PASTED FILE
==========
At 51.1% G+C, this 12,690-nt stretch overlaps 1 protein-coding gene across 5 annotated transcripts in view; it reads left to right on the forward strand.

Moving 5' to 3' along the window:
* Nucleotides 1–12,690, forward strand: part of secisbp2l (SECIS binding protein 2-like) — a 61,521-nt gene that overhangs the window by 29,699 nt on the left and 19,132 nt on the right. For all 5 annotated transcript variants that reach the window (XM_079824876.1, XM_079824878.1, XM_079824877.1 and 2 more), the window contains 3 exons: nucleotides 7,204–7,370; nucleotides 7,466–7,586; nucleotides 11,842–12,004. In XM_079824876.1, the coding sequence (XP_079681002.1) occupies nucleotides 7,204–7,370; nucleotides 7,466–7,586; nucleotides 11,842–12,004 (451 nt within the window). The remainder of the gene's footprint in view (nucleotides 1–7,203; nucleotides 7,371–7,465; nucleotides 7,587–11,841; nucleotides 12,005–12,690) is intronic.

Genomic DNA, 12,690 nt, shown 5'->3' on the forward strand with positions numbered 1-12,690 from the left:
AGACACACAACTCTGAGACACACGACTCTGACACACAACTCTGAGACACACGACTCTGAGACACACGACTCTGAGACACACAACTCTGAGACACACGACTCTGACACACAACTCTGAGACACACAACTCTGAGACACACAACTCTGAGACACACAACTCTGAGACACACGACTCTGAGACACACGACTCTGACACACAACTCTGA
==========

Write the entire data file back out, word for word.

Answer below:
At 51.1% G+C, this 12,690-nt stretch overlaps 1 protein-coding gene across 5 annotated transcripts in view; it reads left to right on the forward strand.

Moving 5' to 3' along the window:
* Nucleotides 1–12,690, forward strand: part of secisbp2l (SECIS binding protein 2-like) — a 61,521-nt gene that overhangs the window by 29,699 nt on the left and 19,132 nt on the right. For all 5 annotated transcript variants that reach the window (XM_079824876.1, XM_079824878.1, XM_079824877.1 and 2 more), the window contains 3 exons: nucleotides 7,204–7,370; nucleotides 7,466–7,586; nucleotides 11,842–12,004. In XM_079824876.1, the coding sequence (XP_079681002.1) occupies nucleotides 7,204–7,370; nucleotides 7,466–7,586; nucleotides 11,842–12,004 (451 nt within the window). The remainder of the gene's footprint in view (nucleotides 1–7,203; nucleotides 7,371–7,465; nucleotides 7,587–11,841; nucleotides 12,005–12,690) is intronic.

Genomic DNA, 12,690 nt, shown 5'->3' on the forward strand with positions numbered 1-12,690 from the left:
AGACACACAACTCTGAGACACACGACTCTGACACACAACTCTGAGACACACGACTCTGAGACACACGACTCTGAGACACACAACTCTGAGACACACGACTCTGACACACAACTCTGAGACACACAACTCTGAGACACACAACTCTGAGACACACAACTCTGAGACACACGACTCTGAGACACACGACTCTGACACACAACTCTGA